Hi, I'm Andy
The early years…
From as early as I can remember I’ve been doing creative-type things.
With regard to writing, books have always been a big part of my life and my brothers and I were forever creating fictional worlds, in our heads or on paper.
And as to humour, I vividly recall an early foray into this on my first day at school. The previous year a friend had cried on his first day at school so I thought it would be funny to produce some mock tears when I started. Dropping my mouth to mimic sadness I told my mum that I didn’t want to go to school. Once I’d got the desired shocked look from her I blurted out, “Only joking!”
As for drawing, I have always loved this, be it sketching the animals in London’s Natural History Museum as a child or copying my favourite cartoon characters. One thing is for certain, I was never destined to be far from a pencil.
Becoming a Cartoonist
Having received a general grounding at art school I set my sights on becoming a cartoonist. I had an early boost as a teenager by winning a national competition run by the Athena greeting card company and had four designs printed but had to wait another few years before actually going freelance.
This happened when I was made redundant from the art department I was working in and I used the small redundancy settlement to rent desk space in a trendy Covent Garden creative environment. Six months down the line (and with my redundancy money all but gone) I had begun to establish myself as a cartoonist and with the added bonus of securing an agent in the form of Linden Artists.
Over the years I moved studios a few times and during that period both my portfolio and my experience grew.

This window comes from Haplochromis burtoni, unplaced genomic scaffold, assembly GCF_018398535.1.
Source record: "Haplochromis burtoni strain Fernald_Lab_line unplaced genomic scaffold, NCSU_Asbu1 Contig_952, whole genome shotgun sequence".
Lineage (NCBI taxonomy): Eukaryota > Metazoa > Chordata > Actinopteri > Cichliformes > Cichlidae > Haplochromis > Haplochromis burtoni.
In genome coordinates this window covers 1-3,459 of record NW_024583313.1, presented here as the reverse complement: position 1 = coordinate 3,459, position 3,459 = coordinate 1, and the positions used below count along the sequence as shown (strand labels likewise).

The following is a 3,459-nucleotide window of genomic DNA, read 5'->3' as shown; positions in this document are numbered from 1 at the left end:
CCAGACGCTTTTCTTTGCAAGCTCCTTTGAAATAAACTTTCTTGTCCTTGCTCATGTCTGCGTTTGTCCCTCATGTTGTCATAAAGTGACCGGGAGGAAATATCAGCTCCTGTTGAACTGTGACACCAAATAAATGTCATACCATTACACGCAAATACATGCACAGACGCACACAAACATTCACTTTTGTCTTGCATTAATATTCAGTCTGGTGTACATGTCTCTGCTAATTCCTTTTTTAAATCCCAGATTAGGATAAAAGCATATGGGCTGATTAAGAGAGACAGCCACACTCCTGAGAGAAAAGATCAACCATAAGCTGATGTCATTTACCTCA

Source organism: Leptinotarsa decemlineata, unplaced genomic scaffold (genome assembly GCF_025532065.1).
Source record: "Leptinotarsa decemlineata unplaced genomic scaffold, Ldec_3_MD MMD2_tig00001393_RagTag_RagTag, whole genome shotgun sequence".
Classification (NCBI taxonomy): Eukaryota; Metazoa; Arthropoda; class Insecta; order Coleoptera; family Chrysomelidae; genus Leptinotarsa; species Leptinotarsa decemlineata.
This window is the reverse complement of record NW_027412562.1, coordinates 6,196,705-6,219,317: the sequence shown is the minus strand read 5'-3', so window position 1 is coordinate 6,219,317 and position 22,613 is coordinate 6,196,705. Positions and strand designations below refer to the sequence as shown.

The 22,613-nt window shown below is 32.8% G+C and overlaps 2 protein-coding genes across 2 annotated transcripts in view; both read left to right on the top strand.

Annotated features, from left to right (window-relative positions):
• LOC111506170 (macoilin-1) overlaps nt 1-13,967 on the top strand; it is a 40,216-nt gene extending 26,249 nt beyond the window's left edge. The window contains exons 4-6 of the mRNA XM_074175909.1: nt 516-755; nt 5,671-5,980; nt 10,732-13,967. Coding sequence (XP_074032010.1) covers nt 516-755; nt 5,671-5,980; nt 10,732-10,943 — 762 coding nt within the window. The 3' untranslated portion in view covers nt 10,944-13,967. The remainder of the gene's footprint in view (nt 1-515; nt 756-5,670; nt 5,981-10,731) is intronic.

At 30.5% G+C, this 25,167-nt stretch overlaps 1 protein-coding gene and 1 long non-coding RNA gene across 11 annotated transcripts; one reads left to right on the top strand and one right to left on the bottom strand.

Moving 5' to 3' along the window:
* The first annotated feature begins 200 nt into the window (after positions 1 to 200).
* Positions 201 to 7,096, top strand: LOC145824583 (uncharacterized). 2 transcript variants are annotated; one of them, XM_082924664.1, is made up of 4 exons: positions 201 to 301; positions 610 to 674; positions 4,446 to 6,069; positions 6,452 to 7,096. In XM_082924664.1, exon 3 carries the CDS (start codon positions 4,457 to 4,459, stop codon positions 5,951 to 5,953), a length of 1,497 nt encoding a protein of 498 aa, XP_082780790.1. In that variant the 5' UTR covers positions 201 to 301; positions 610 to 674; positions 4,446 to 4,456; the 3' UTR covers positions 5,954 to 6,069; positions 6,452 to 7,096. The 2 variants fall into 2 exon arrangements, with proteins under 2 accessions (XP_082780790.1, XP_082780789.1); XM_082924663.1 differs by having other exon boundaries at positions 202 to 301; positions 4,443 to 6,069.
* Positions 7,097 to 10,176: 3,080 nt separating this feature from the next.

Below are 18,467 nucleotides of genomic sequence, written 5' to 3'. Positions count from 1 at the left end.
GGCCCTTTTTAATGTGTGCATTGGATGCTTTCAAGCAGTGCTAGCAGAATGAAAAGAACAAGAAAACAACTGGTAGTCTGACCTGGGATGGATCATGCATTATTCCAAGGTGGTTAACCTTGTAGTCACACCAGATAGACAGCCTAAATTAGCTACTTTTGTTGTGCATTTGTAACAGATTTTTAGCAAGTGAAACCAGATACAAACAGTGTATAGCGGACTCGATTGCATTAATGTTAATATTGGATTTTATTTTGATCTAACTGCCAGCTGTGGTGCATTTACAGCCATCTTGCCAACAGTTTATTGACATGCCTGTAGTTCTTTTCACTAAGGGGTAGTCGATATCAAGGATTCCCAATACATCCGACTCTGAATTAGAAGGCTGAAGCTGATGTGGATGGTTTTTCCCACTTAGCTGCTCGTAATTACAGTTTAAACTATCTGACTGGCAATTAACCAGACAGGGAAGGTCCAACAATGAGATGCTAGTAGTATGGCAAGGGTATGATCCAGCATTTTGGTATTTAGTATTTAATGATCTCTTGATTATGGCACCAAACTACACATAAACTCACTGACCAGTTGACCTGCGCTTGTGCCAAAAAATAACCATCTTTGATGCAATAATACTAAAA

In the heart of London
Being in the heart of London meant I was able to pick up some really interesting work including being licensed to draw Hagar the Horrible for Skol lager’s three year national advertising campaign back in the late 1980s, producing the character merchandise material for the Telebugs TV series, almost becoming the illustrator for Rosie and Jim (that’s another story!), illustrating the cover for The Tony Blackburn Sensational Joke Book, drawing for national children’s comics (and a couple of Woolworths ads which appeared in them) and being involved with the initial creation and design of the Kellogg’s Honey Nut Loop bee, no less!
In time I switched agencies and was represented by Beehive Illustration. This opened me up to the whole word of digital illustration and producing work for publishers around the world.
Over the years I’ve also worked with many of the major Christian publishers and organisations producing illustrations for their books and publications.
One of these is the Salvation Army’s weekly comic, ‘Kids Alive!’ for which I’ve scripted and drawn their back page cartoon for more years than I’d care to remember.
Since 2012 my wife Jane and I have been leading what is now Revival Church Billericay so inevitably I’ve had to dial down my freelance illustration.
As for publishing, well, that’s another story!
Although my illustration output is now based around an iMac, my method for producing illustrations still owes a lot to my early ways of working.
I begin any illustration by roughly sketching things out on layout paper and when I’m happy with it I’ll trace over it onto smooth art paper with black fibre tip pen which has replaced the dip pen I once used.
Dip pens were a firm favourite (and perhaps still are) for cartoonists and it was to Poole’s wonderful pen shop in London’s Drury Lane to which I went to buy my nibs.
In the old days I’d have then coloured the line work up using a paint brush and inks but now I scan this into into my iMac ready to be worked up in Illustrator and Photoshop.
*Because of my focus on publishing projects I’m now unable to accept freelance illustration commissions.